The Time of Starting Over

Now that economies are struggling, it’s a good idea to look at some previous collapses. Hundreds of orchards, for one, have disappeared in northern Washington in the last dozen years. At first they’re replaced by hay, but that rarely lasts:

Orchard with Abandoned Hay Equipment

Tonasket, Washington. Notice the Black Sage in the foreground.

This recent abandonment isn’t the first setback to farming in this area. Here is an example of the collapse that preceded this one:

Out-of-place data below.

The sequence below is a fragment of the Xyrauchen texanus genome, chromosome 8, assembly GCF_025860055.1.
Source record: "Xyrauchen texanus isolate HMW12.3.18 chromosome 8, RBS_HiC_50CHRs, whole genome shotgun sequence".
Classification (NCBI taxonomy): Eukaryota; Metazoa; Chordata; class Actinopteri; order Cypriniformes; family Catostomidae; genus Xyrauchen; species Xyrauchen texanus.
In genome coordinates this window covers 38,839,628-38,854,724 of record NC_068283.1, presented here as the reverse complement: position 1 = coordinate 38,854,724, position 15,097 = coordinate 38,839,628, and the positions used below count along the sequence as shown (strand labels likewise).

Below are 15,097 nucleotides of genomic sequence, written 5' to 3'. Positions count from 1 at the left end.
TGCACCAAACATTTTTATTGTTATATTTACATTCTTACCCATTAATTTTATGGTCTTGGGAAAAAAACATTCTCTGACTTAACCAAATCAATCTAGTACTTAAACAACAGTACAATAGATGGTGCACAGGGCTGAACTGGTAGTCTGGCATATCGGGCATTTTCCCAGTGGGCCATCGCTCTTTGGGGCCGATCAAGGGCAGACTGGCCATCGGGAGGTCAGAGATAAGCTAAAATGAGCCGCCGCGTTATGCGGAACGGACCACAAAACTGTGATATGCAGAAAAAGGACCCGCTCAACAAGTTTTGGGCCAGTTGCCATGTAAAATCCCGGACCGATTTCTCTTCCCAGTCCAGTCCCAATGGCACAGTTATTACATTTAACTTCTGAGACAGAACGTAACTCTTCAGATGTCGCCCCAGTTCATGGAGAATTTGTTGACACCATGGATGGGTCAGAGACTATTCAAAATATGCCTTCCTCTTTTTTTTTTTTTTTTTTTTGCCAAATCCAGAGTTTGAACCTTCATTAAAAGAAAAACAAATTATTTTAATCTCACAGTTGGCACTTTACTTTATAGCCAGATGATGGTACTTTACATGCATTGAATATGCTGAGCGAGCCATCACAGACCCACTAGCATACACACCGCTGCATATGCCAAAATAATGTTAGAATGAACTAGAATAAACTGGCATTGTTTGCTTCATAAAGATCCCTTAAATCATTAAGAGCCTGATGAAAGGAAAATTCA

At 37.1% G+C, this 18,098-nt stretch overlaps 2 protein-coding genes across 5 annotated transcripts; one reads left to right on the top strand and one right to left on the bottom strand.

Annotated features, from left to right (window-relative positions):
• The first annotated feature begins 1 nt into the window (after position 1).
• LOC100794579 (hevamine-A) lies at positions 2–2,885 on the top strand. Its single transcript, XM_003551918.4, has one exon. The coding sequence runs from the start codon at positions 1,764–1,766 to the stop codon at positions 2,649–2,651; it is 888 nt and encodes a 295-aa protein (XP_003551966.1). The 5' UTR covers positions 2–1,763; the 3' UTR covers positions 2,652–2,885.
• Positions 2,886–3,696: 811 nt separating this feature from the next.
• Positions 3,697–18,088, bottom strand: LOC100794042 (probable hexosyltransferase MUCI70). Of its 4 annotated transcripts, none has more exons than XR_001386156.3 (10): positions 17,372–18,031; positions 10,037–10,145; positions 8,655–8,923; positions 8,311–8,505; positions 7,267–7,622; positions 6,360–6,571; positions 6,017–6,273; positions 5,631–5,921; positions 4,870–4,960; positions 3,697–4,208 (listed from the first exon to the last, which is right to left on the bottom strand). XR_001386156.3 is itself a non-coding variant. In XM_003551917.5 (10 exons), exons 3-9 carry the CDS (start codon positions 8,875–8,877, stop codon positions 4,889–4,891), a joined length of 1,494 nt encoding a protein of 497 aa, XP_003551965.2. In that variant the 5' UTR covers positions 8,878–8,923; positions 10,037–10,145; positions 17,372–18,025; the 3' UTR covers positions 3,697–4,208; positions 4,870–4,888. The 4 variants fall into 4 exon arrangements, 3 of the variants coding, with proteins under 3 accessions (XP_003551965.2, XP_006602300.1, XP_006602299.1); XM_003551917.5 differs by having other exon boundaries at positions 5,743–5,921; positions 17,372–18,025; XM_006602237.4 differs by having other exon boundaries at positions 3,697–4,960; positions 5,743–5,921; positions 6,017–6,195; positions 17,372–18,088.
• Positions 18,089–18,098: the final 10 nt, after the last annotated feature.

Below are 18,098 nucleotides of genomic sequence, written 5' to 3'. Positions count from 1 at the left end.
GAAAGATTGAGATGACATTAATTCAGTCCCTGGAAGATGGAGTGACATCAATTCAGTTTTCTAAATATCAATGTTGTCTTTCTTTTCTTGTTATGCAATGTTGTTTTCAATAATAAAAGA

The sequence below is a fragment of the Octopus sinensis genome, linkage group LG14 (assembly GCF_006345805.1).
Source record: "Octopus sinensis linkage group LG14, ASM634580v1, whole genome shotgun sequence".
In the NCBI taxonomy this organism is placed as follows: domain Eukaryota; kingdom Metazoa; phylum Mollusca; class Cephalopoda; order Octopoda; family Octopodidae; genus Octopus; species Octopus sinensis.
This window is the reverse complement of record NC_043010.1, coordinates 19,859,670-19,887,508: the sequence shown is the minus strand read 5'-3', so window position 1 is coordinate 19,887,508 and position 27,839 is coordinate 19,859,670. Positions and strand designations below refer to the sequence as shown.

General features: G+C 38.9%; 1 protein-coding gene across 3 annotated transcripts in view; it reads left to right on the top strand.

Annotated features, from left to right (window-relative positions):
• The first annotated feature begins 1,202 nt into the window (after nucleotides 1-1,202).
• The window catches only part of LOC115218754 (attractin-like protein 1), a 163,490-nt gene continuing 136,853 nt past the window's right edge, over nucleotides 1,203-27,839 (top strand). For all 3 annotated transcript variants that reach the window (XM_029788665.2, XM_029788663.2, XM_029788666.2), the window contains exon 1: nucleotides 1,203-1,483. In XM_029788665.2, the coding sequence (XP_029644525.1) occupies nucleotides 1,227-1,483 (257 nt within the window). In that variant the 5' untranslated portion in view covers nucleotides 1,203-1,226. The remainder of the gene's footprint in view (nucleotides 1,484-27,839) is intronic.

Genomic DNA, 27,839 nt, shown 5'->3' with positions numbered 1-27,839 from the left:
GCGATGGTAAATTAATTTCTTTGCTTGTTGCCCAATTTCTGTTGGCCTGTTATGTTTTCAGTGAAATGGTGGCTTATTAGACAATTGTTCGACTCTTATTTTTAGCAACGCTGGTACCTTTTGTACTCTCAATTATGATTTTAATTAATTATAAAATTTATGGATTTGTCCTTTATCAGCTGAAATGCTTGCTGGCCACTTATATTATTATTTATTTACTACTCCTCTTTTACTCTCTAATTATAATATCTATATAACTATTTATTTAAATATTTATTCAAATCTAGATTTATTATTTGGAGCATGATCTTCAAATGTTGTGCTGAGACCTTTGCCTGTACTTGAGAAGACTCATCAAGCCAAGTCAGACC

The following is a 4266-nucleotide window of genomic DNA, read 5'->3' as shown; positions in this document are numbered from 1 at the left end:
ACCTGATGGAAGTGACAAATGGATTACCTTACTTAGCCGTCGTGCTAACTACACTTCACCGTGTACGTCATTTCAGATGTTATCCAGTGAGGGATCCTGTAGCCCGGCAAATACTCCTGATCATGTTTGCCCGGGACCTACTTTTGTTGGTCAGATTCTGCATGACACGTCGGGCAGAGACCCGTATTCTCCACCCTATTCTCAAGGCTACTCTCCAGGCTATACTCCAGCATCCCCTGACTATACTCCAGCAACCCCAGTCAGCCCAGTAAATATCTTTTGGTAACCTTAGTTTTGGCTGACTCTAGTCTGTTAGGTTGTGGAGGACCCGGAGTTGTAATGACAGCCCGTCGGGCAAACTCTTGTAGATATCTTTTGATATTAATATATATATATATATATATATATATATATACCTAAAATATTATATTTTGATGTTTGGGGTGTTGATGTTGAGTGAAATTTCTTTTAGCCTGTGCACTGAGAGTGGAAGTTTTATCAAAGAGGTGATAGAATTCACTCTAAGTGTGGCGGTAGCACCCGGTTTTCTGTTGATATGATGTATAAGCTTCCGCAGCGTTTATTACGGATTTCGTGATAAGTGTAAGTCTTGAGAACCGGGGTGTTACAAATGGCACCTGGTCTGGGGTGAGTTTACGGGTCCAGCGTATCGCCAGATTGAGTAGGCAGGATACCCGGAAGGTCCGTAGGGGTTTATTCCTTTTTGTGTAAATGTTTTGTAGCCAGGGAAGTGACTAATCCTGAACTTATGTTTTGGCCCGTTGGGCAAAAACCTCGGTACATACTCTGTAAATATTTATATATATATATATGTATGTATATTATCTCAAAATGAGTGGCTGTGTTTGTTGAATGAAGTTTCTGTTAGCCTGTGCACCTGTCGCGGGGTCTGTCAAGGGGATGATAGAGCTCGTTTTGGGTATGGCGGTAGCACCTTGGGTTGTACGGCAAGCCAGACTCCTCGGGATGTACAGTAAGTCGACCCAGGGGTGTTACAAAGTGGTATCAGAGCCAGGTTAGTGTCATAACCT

Abandoned Farm, Okanogan County

On its way to becoming an orchard in the first place.

It really does seem that any farm that does not adopt an economic model as its relationship to the land will quickly become a ruin. Well, maybe not a ruin, though. How long does it take for an abandoned orchard to become a landscape of bunchgrass and black sage again? Judging by the following photograph, perhaps as little as twenty years:

Road Outside Omak Washington

The Black Sage is wasting no time in marching down these cutbanks and across this road.

Apparently, it won’t take long.

In this landscape, it is always the Time of Starting Over. Aiding that process is the real work.

The land seems to have the same idea.

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